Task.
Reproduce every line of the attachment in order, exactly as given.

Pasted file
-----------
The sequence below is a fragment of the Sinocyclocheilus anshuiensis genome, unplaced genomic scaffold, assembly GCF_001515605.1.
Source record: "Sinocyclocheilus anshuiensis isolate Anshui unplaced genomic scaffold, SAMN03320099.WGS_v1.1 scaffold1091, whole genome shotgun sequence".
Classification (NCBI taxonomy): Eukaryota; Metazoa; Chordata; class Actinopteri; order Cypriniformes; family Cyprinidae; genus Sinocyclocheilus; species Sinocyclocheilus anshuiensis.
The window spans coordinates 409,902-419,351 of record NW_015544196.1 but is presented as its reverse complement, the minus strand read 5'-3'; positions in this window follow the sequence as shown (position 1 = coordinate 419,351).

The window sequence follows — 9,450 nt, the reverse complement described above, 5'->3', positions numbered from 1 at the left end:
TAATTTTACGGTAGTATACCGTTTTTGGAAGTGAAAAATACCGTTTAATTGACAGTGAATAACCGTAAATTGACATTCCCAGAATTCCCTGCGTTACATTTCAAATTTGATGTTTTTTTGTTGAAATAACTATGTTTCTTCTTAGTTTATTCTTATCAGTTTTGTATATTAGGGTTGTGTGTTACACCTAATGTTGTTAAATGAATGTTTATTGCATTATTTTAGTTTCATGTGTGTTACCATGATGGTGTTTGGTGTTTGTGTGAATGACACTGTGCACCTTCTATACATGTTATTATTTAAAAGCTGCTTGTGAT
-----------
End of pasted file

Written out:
The sequence below is a fragment of the Sinocyclocheilus anshuiensis genome, unplaced genomic scaffold, assembly GCF_001515605.1.
Source record: "Sinocyclocheilus anshuiensis isolate Anshui unplaced genomic scaffold, SAMN03320099.WGS_v1.1 scaffold1091, whole genome shotgun sequence".
Classification (NCBI taxonomy): Eukaryota; Metazoa; Chordata; class Actinopteri; order Cypriniformes; family Cyprinidae; genus Sinocyclocheilus; species Sinocyclocheilus anshuiensis.
The window spans coordinates 409,902-419,351 of record NW_015544196.1 but is presented as its reverse complement, the minus strand read 5'-3'; positions in this window follow the sequence as shown (position 1 = coordinate 419,351).

The window sequence follows — 9,450 nt, the reverse complement described above, 5'->3', positions numbered from 1 at the left end:
TAATTTTACGGTAGTATACCGTTTTTGGAAGTGAAAAATACCGTTTAATTGACAGTGAATAACCGTAAATTGACATTCCCAGAATTCCCTGCGTTACATTTCAAATTTGATGTTTTTTTGTTGAAATAACTATGTTTCTTCTTAGTTTATTCTTATCAGTTTTGTATATTAGGGTTGTGTGTTACACCTAATGTTGTTAAATGAATGTTTATTGCATTATTTTAGTTTCATGTGTGTTACCATGATGGTGTTTGGTGTTTGTGTGAATGACACTGTGCACCTTCTATACATGTTATTATTTAAAAGCTGCTTGTGAT